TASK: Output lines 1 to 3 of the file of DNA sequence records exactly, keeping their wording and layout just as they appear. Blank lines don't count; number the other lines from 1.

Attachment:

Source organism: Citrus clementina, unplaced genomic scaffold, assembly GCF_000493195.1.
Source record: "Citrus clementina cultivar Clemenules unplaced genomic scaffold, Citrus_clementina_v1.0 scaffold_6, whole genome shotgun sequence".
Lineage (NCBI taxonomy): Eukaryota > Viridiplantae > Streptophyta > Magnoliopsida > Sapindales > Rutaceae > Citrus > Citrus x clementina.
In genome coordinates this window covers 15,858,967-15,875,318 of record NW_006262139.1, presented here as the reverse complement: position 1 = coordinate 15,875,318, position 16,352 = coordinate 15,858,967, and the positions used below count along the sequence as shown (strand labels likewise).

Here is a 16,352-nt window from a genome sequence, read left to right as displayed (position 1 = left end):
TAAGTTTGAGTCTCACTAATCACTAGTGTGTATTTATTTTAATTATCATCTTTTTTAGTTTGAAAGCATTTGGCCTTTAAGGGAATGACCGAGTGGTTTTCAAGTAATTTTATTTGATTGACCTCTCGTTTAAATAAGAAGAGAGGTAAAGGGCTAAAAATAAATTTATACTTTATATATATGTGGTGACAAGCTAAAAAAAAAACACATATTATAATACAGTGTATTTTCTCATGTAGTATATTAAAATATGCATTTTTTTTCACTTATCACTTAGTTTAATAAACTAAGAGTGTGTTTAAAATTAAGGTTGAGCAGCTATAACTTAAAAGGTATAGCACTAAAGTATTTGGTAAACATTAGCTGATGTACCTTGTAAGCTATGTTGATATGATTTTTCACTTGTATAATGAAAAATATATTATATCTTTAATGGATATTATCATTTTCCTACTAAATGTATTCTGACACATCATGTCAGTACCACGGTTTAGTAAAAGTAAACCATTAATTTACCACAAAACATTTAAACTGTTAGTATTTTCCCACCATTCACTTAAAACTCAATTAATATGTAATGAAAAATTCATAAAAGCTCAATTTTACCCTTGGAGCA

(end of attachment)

Source organism: Citrus clementina, unplaced genomic scaffold, assembly GCF_000493195.1.
Source record: "Citrus clementina cultivar Clemenules unplaced genomic scaffold, Citrus_clementina_v1.0 scaffold_6, whole genome shotgun sequence".
Lineage (NCBI taxonomy): Eukaryota > Viridiplantae > Streptophyta > Magnoliopsida > Sapindales > Rutaceae > Citrus > Citrus x clementina.